Huawei has today announced a €70 million investment in Irish research and development (R&D) over the next three years to support its growing business in Ireland.
The company has said the R&D will focus on the areas of video, cloud computing, artificial intelligence (AI) and site-reliability engineering (SRE). The work will be supported by over 100 highly-skilled researchers, experts and engineers Huawei employs across its R&D offices in Cork, Athlone and Dublin.
Guo Ping, Huawei Rotating Chairman, making the announcement in Shenzhen, said: “Ireland has outstanding talent and some of the best researchers in the world. Our R&D efforts are diverse in Ireland, like software in Dublin and hardware in Cork. Ireland has a great opportunity to continue to grow as an economy and become a technological hub. We are looking forward to strengthening our relationship with our local customers and partners.”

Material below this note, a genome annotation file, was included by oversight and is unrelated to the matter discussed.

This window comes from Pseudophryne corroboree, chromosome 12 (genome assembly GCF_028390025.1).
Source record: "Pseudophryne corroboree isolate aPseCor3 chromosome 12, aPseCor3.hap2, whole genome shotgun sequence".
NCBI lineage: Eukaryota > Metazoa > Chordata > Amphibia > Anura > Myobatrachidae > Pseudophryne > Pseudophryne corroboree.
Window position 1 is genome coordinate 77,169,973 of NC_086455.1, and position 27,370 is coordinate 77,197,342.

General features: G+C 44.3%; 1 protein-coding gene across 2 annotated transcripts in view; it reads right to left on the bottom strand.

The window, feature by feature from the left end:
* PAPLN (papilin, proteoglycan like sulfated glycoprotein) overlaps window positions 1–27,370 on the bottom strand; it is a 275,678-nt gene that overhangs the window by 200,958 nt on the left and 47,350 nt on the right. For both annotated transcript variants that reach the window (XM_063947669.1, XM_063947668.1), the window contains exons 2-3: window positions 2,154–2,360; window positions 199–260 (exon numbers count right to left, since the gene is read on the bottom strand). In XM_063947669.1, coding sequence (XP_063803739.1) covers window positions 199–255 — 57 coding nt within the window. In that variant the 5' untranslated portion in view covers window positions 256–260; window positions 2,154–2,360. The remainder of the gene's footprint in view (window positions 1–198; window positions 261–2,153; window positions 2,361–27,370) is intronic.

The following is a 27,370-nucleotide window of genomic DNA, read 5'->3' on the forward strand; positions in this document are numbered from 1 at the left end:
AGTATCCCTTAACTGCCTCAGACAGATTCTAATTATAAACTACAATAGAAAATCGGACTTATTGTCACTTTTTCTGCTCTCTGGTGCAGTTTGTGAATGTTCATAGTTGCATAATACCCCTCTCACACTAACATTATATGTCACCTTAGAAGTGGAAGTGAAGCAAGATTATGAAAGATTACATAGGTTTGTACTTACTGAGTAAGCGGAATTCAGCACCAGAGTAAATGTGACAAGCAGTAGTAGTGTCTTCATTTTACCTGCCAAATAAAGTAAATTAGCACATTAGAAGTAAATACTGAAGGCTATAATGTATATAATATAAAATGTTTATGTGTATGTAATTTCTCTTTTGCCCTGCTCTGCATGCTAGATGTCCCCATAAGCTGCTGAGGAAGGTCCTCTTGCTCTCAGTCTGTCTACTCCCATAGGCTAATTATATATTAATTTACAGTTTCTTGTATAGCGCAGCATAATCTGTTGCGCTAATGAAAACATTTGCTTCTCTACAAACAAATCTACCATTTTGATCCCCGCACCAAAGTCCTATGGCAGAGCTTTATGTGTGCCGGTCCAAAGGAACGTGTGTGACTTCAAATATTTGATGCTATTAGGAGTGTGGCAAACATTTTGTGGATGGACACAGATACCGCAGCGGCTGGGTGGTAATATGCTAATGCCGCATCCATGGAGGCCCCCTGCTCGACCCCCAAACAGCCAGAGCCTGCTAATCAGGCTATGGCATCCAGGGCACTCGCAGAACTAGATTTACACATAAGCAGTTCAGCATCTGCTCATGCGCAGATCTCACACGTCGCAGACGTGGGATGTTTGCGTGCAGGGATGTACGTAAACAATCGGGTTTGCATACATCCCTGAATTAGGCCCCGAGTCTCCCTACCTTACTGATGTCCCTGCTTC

Jijay Shen, CEO of Huawei Ireland, said: “Our focus is on long-term investment and building positive relationships with key partners in Ireland. This investment over three years will help us drive innovation and collaboration in Ireland.”
The company’s Dublin R&D office is part of Huawei’s European Research Institute and forms part of Huawei’s research ecosystem. Huawei’s Irish R&D function is an important part of the local technology ecosystem in Ireland. It has developed positive and long-standing relationships with startups, government agencies and third-level institutions.
Huawei works with a number of Irish third-level institutions, including Trinity College Dublin, Dublin City University, University of Limerick, University College Dublin, and University College Cork. It helps fund vital Irish research into video, artificial intelligence and cloud computing. The company also partners key Science Foundation Ireland centres such as Connect, Insight, Adapt and Lero. In 2018, Huawei Ireland received a Technology Ireland award for its work with Adapt which focused on a system that enables automatic in-scene detection and placement of advertisements in videos.